I've recently installed El Capitan. The other day I restarted my computer for the first time for a while, and now it doesn't boot. I restarted in verbose mode and can see that there's a kernel panic relating to com.eltima.SyncMate.kext. It seemed like that was probably an incompatible extension, so I took a copy of the kext and then deleted EltimaAsync.kext from /System/Library/Extensions.

Sadly, when I rebooted, the problem persisted with the same kernel panic. I've searched high and low for other references to "eltima" anywhere on the drive, but I haven't found anything that looks relevant. I'm wondering if perhaps the kext has been pre-compiled in somewhere. I don't know if it's relevant, but the drive in question is encrypted with FileVault.

Is there something I can do to properly disable this kext so I can get the computer to boot? If possible I'd really like to avoid having to start from a clean install, even though I do have a good backup.

  • One thing - Apple might be interested in supporting you since their installer should have disabled the kext and given you clear instructions. Also, SIP should prevent putting things where they cannot run. My guess is they would help you for free in exchange for learning if their installer or protection needs better tooling, dialogs or better fallback.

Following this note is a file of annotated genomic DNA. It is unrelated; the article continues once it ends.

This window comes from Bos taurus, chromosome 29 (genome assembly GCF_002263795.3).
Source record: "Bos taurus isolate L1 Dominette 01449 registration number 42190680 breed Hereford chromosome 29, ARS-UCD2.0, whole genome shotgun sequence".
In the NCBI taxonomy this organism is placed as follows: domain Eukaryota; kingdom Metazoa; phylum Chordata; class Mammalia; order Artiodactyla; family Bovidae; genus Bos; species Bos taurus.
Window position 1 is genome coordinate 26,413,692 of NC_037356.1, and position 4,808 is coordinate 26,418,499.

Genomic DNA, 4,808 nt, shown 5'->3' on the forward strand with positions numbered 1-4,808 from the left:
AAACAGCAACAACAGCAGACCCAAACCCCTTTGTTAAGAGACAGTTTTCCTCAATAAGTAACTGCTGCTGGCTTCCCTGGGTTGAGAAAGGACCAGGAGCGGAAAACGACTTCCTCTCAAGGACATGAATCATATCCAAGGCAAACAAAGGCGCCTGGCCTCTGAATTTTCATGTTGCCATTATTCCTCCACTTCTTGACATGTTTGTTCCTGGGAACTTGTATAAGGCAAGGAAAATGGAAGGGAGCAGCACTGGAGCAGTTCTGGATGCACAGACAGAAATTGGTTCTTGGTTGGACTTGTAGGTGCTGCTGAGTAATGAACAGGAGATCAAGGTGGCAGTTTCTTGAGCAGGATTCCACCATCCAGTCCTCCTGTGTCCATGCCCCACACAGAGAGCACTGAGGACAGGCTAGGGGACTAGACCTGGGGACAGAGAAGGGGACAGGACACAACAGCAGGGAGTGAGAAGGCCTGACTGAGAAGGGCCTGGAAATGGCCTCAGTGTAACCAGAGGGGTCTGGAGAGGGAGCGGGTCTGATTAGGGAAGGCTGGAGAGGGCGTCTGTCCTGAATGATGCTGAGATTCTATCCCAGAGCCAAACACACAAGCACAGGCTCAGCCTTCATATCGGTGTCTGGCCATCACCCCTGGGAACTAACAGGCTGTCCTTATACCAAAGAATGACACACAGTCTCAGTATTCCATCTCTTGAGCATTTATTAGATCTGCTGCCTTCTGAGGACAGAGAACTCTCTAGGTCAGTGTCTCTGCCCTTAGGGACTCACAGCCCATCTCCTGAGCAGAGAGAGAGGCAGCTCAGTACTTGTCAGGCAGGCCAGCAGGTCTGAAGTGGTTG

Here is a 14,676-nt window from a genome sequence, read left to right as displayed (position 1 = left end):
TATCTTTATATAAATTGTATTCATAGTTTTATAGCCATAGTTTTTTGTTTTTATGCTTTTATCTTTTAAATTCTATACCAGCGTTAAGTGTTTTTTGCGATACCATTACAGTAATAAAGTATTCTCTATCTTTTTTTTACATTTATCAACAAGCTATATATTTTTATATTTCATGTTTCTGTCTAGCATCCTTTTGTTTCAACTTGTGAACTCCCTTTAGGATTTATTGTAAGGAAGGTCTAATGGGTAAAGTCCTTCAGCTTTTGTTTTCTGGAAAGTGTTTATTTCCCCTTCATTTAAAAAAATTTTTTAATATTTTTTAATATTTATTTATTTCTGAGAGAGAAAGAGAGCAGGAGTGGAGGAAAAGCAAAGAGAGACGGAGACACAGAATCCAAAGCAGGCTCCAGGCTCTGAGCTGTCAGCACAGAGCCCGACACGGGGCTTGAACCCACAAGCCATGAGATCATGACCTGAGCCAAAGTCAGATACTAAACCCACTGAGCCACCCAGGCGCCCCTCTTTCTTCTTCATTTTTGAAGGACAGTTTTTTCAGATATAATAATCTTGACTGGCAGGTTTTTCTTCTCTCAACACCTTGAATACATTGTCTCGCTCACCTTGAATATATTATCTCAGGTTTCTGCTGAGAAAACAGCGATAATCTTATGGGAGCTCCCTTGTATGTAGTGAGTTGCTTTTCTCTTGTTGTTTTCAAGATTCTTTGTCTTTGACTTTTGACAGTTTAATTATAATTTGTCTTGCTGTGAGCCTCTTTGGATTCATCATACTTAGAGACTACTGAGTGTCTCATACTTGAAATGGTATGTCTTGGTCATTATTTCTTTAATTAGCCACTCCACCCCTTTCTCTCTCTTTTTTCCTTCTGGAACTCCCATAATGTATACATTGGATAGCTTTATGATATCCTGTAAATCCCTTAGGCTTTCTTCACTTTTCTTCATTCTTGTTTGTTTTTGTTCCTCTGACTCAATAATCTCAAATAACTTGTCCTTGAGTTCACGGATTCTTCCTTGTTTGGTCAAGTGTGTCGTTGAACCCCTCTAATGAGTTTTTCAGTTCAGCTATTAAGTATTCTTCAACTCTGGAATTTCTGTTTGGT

– bmike
    Commented Oct 16, 2015 at 15:56

3 Answers 3


So, for anyone who is in a similar position to me, the critical step that I was missing after getting rid of the offending .kext, was removing the various caches that were resulting in it still getting loaded during the FileVault startup process.

Removing /var/vm/sleep* and /var/folders/* from the FileVault volume caused all the caches to be rebuilt and the system booted correctly.


When you say the Mac doesn't boot - can you get it booted in safe mode (holding shift)? If so, you can delete the kext and try again a normal boot.

Worst case, you could boot into Recovery HD and open terminal from the utilities menu. Delete the offending kernel extension and then try booting again.

  • Unfortunately this is exactly what I've tried already, to no avail. I've booted into the recovery partition and deleted the kext, but it still seems to be being loaded somehow, which is really weird. Perhaps it has been cached/precompiled in somewhere?
    – hollandlef
    Commented Oct 16, 2015 at 16:31

Only one thing in addition. I found the damp Extension in another file folder. /Volumes/Macintosh HD/System/Library/Extensions

Maybe this is different depending on the base system you migrate from. I did it from SnowLeopard.

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